180 Jones Street Site

The parking lot at the corner of Jones and Turk (aka 180 Jones Street) was purchased in 2004. In 2005, the owner filed for permits to build a 5-story building at 180 Jones Street, a building height which the Planning Department deemed to be too short for the site.

In 2008, the owner re-filed for permission to build an 8-story, market-rate building with 37 residential units over 2,700 square feet of retail and 8 below-grade parking spaces which the Planning Commission approved in 2009.


In the words of the owner who is now seeking a three-year extension from the Planning Commission to commence construction on the building or lose his entitlements to build:

For the past 3 years, I have worked with a number of realtors to find a buyer to take over the project without any success. Nevertheless, I consider myself blessed because I heard of another small time developer who filed for bankruptcy because he was forced to change his project just like in my case.

[The Planning Commission’s] granting on the extension of this entitlement will allow me the extra time needed to find a financially capable buyer who can take over the project. Thank you for your consideration.

The Planning Department recommends the Planning Commission grant the developer’s request “given the present economic downturn,” considering “the proposed design will be compatible with the architectural character and scale of the Uptown‐Tenderloin National Register Historic District,” and recognizing the project “is desirable for, and compatible with, the surrounding neighborhood.”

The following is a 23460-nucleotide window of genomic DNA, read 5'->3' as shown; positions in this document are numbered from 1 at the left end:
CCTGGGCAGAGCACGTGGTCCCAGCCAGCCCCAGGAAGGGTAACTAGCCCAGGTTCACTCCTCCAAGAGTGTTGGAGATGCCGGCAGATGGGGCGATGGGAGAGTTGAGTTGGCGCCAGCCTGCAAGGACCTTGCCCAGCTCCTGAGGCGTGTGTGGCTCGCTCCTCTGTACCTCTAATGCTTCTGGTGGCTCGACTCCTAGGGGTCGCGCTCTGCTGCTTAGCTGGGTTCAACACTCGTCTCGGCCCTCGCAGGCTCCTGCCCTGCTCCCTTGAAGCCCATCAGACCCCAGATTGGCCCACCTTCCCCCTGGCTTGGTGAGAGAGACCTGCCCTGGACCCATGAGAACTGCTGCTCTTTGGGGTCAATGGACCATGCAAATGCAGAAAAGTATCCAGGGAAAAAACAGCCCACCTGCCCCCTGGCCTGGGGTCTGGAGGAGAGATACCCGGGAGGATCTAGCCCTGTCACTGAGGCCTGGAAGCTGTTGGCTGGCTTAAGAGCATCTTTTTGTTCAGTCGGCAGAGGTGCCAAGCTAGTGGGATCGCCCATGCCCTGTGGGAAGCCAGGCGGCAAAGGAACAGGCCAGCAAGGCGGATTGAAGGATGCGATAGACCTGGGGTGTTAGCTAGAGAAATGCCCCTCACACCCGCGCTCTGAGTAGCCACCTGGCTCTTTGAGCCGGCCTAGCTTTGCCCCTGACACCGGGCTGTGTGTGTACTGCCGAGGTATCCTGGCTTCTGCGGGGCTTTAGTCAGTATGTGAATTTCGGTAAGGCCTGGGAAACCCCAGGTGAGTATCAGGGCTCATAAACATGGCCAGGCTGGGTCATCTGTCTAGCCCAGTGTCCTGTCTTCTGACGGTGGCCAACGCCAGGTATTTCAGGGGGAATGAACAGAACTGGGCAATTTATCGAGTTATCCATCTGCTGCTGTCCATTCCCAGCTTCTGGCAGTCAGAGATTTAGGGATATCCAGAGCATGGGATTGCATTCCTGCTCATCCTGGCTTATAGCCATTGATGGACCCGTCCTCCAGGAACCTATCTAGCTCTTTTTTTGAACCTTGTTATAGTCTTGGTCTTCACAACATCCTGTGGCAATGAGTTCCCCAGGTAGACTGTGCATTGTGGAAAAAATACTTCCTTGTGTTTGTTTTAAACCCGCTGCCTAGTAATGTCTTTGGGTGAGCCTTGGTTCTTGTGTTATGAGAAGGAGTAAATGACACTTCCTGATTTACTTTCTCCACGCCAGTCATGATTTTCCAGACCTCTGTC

16 thoughts on “More Than Five Stories Behind The Delayed Development Of 180 Jones”
  1. ‘Uptown‐Tenderloin National Register Historic District”
    ^^^Is that a joke?^^^
    I had to GOOGLE this to discover that it was not.
    If it is in San Francisco, and over 20 years old, it can easily be classified as “historic” I guess.

  2. In other words, I bought the land for a ridiculously high price and am hoping to find someone willing to pay even more for it.
    It would be better to revoke his entitlements and let him go bankrupt or force him to sell the property at the going market rate. That way we can go ahead and get the building started sooner.